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The Great Barrier Reef is dying. Why does nobody seem to care?

11 April 2016

10:25 AM

11 April 2016

10:25 AM

We seem to be wilfully blind when it comes to nature. Right now, Australia is in the grip of an unprecedented environmental disaster. The largest living structure on Earth, the Great Barrier Reef, is mortally sick. Across hundreds of miles of ocean, from Papua New Guinea and all the way southwards along the east coast of Australia, the reef is dying. Famously, the GBR is the only living structure visible from space – almost two thousand miles long and about the size of Germany. It’s suffering what the scientists call ‘bleaching’, a process where corals eject the algae that give them their bright colours, and turn white. They do it when they suffer stress, most commonly when the water in which they live warms up by more than 1°C above what they are accustomed to.

Professor Terry Hughes of the ARC Centre of Excellence for Coral Reef Studies at James Cook University, has been flying up and down the reef in a helicopter photographing the damage. Hughes, the most cited coral expert in the world, says: ‘It’s been the saddest research trip of my life. 95 percent of the corals in this formerly pristine region are showing signs of bleaching even from the air.’ In the next few weeks around 50 percent of the bleached corals will probably die.

Coral has bleached all across the tropics this year. Something similar happened in 1998. I was living in Seychelles then, and witnessed previously healthy reefs die en masse, leaving expanses of ugly coral rubble where previously there had been undersea gardens filled with exquisite butterfly fish, anemones and sea fans. On sites where I had led dives hundreds of times I would sometimes get lost, unable to spot a single familiar feature. It was like visiting the grave of a friend and for the first time ever, I found being underwater a depressing experience. Ever since, I’ve been messianic in my zeal to get divers and non-divers to worry about coral. But hardly anyone cares.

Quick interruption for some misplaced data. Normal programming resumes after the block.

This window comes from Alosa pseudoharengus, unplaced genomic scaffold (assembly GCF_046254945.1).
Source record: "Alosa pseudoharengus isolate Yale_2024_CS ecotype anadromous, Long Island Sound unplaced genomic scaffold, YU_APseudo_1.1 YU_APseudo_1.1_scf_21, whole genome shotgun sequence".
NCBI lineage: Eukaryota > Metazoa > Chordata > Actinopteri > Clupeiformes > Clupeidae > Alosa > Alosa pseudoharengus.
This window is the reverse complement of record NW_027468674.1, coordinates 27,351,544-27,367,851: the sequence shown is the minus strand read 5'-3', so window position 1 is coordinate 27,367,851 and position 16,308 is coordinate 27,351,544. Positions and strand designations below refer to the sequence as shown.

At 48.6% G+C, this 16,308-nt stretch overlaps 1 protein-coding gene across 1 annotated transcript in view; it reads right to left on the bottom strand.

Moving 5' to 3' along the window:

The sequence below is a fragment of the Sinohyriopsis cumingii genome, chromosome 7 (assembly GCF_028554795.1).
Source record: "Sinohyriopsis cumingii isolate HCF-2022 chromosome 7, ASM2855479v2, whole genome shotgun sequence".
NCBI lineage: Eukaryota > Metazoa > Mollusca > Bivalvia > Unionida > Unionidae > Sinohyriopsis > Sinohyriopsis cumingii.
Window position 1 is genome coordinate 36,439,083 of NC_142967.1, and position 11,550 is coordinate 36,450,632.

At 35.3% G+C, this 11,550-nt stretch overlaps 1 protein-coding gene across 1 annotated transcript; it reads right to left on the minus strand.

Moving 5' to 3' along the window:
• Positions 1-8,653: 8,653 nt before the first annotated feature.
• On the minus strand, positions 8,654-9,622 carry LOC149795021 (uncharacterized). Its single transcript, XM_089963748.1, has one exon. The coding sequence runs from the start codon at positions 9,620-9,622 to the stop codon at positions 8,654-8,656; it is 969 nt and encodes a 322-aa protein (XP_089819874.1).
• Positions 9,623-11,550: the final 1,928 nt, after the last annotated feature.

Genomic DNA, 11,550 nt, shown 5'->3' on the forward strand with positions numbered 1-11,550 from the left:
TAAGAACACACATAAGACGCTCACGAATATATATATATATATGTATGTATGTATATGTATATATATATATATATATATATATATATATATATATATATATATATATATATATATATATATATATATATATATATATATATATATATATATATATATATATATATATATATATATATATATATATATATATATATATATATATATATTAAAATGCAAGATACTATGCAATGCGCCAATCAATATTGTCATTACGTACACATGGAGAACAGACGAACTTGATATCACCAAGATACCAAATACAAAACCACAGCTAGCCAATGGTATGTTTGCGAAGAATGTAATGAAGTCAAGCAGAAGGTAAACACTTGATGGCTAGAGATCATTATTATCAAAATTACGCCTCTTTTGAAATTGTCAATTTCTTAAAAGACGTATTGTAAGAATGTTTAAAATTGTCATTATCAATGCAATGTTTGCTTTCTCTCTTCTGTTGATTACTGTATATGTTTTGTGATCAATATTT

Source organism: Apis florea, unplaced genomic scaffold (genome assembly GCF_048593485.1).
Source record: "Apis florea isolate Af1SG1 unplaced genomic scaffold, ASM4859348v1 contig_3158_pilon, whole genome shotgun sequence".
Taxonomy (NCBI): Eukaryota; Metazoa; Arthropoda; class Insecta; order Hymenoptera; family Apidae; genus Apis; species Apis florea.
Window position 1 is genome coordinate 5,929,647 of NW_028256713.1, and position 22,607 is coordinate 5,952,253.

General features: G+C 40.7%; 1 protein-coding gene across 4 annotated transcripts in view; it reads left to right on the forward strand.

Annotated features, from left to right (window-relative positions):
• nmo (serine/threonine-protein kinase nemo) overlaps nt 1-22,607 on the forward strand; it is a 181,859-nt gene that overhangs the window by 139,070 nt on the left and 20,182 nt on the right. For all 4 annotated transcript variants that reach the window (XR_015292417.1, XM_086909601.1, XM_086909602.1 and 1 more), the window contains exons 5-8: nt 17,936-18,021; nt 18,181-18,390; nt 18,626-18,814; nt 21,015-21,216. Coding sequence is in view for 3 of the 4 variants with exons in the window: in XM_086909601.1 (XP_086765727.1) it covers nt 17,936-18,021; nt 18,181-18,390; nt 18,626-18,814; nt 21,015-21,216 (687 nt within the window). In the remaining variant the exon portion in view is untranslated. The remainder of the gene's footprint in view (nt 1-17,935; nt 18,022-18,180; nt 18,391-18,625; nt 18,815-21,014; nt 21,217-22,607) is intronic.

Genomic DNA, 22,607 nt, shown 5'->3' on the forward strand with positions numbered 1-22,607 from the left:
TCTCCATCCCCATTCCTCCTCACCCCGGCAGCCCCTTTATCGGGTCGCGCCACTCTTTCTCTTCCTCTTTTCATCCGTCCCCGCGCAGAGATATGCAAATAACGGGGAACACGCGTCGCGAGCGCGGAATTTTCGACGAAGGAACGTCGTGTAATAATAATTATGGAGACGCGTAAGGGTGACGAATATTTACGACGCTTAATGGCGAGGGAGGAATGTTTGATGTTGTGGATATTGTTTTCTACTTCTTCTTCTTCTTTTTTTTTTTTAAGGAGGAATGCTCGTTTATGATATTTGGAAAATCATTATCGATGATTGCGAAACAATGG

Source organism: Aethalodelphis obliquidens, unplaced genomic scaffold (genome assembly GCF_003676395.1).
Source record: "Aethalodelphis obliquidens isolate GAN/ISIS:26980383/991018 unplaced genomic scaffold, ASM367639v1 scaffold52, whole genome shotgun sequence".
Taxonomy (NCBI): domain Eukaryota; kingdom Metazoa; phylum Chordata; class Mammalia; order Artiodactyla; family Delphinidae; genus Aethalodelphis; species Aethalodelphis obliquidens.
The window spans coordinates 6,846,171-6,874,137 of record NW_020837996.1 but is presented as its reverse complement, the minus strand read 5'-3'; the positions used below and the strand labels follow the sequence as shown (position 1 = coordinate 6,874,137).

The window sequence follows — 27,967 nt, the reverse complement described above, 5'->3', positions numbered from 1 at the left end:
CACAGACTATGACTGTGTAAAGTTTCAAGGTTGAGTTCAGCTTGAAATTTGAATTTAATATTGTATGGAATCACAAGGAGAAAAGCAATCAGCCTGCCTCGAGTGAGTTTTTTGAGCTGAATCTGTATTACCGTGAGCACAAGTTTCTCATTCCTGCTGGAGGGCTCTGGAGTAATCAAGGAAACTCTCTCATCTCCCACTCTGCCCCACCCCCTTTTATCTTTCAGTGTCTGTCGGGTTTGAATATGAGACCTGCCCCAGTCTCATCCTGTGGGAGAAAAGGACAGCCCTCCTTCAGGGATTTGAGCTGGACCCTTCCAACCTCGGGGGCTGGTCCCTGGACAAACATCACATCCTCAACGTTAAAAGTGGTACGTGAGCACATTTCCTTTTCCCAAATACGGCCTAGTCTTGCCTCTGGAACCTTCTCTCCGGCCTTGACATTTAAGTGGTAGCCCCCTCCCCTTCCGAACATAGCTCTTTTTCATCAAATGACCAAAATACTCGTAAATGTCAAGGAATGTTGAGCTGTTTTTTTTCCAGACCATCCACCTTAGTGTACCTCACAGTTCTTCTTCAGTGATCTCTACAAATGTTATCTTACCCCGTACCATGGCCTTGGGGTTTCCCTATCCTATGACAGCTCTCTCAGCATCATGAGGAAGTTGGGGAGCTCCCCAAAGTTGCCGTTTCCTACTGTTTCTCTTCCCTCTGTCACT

There’s something quite infantile about our attitude to conservation. Many people seem to base their love of animals on relationships they had with their favourite childhood cuddly toy. Show us a picture of an elephant slaughtered for its tusks or a tiger shot for its spurious medicinal properties and many of us reach for our wallets without batting an eyelid. Pandas, those indolent and rather smelly creatures, have long been a symbol of everything that deserves saving. But the sad truth is that if all the pandas on earth died tomorrow we wouldn’t really miss them in any practical or environmental sense. We might feel guilty for a while, but in practical terms we wouldn’t miss them any more than we have missed the Tasmanian tiger since it was wiped out in the 1930s.

My gripe is that if you care about an organism that is truly critical to billions of people, but it happens to be ugly, or prickly or one that goes about its business largely unseen, then you are really up against it. Corals aren’t good at public relations. They live their lives obscurely. Reefs cover less than 1 percent of the seabed, but more than 1 billion people depend on the fish that live directly upon them. They protect against storms and tidal waves more effectively than any man-made barrier, and infinitely more cheaply too. Over 4,000 species of fish rely on them for feeding and breeding, and they are spawning sites for everything from sea cucumbers and lobsters to manta rays and sharks.

Coral scientists were the first to reach a consensus – following the 1998 bleaching — that man-made warming was the cause. Before the climate change deniers start posting their rage, let me acknowledge that no-one knows just how much of the GBR will die as a result of this devastating bleaching. Corals have undergone mass extinctions in the past. And reef communities do have a remarkable tendency to bounce back, perhaps through genetic selection or by changing the range of species that build the reef over time. But right now, tropical reefs are in a dire state. Many coral scientists think that warming seas and ocean acidification will see most of them gone within 50 years.

The imminent demise of corals isn’t an easy cause to fight. Understanding their biology requires a bit of application. And, like so many things that live in the sea we tend to ignore their peril until it’s too late. As an indicator of what we are doing to our planet, the corals are hard to beat. If only they weren’t so small and complex. And if only they could whimper.

Tim Ecott is the author of Stealing Water and Neutral Buoyancy: Adventures in a Liquid World.


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